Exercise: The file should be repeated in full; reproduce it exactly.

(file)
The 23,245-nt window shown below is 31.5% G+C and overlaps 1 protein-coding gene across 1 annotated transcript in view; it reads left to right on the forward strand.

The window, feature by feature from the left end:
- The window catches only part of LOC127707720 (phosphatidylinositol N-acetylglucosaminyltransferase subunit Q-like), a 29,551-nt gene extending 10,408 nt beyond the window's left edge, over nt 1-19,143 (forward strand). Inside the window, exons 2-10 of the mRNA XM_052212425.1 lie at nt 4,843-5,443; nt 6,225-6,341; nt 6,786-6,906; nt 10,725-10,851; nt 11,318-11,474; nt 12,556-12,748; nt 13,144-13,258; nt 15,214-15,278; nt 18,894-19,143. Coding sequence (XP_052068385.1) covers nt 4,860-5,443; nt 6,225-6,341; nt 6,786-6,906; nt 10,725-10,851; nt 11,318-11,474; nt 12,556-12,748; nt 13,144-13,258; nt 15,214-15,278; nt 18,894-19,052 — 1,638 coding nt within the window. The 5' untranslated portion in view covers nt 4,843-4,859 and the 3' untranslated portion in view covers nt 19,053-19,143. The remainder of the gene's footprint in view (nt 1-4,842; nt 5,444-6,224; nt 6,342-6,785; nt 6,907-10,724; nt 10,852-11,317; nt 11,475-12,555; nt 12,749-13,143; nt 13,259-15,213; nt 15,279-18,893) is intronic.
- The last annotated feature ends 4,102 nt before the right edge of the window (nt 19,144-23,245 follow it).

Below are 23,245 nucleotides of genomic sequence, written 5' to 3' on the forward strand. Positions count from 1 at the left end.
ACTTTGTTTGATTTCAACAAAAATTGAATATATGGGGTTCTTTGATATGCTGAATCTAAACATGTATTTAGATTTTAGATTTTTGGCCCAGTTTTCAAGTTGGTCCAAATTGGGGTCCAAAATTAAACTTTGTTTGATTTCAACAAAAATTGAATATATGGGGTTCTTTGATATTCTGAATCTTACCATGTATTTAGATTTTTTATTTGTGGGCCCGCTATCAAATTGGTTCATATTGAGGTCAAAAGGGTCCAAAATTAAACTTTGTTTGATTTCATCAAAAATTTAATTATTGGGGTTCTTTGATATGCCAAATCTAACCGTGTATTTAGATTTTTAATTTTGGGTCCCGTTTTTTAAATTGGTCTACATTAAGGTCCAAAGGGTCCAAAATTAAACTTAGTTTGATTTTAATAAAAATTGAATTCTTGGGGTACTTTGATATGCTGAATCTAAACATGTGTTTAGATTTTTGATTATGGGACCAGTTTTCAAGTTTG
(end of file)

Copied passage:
The 23,245-nt window shown below is 31.5% G+C and overlaps 1 protein-coding gene across 1 annotated transcript in view; it reads left to right on the forward strand.

The window, feature by feature from the left end:
- The window catches only part of LOC127707720 (phosphatidylinositol N-acetylglucosaminyltransferase subunit Q-like), a 29,551-nt gene extending 10,408 nt beyond the window's left edge, over nt 1-19,143 (forward strand). Inside the window, exons 2-10 of the mRNA XM_052212425.1 lie at nt 4,843-5,443; nt 6,225-6,341; nt 6,786-6,906; nt 10,725-10,851; nt 11,318-11,474; nt 12,556-12,748; nt 13,144-13,258; nt 15,214-15,278; nt 18,894-19,143. Coding sequence (XP_052068385.1) covers nt 4,860-5,443; nt 6,225-6,341; nt 6,786-6,906; nt 10,725-10,851; nt 11,318-11,474; nt 12,556-12,748; nt 13,144-13,258; nt 15,214-15,278; nt 18,894-19,052 — 1,638 coding nt within the window. The 5' untranslated portion in view covers nt 4,843-4,859 and the 3' untranslated portion in view covers nt 19,053-19,143. The remainder of the gene's footprint in view (nt 1-4,842; nt 5,444-6,224; nt 6,342-6,785; nt 6,907-10,724; nt 10,852-11,317; nt 11,475-12,555; nt 12,749-13,143; nt 13,259-15,213; nt 15,279-18,893) is intronic.
- The last annotated feature ends 4,102 nt before the right edge of the window (nt 19,144-23,245 follow it).

Below are 23,245 nucleotides of genomic sequence, written 5' to 3' on the forward strand. Positions count from 1 at the left end.
ACTTTGTTTGATTTCAACAAAAATTGAATATATGGGGTTCTTTGATATGCTGAATCTAAACATGTATTTAGATTTTAGATTTTTGGCCCAGTTTTCAAGTTGGTCCAAATTGGGGTCCAAAATTAAACTTTGTTTGATTTCAACAAAAATTGAATATATGGGGTTCTTTGATATTCTGAATCTTACCATGTATTTAGATTTTTTATTTGTGGGCCCGCTATCAAATTGGTTCATATTGAGGTCAAAAGGGTCCAAAATTAAACTTTGTTTGATTTCATCAAAAATTTAATTATTGGGGTTCTTTGATATGCCAAATCTAACCGTGTATTTAGATTTTTAATTTTGGGTCCCGTTTTTTAAATTGGTCTACATTAAGGTCCAAAGGGTCCAAAATTAAACTTAGTTTGATTTTAATAAAAATTGAATTCTTGGGGTACTTTGATATGCTGAATCTAAACATGTGTTTAGATTTTTGATTATGGGACCAGTTTTCAAGTTTG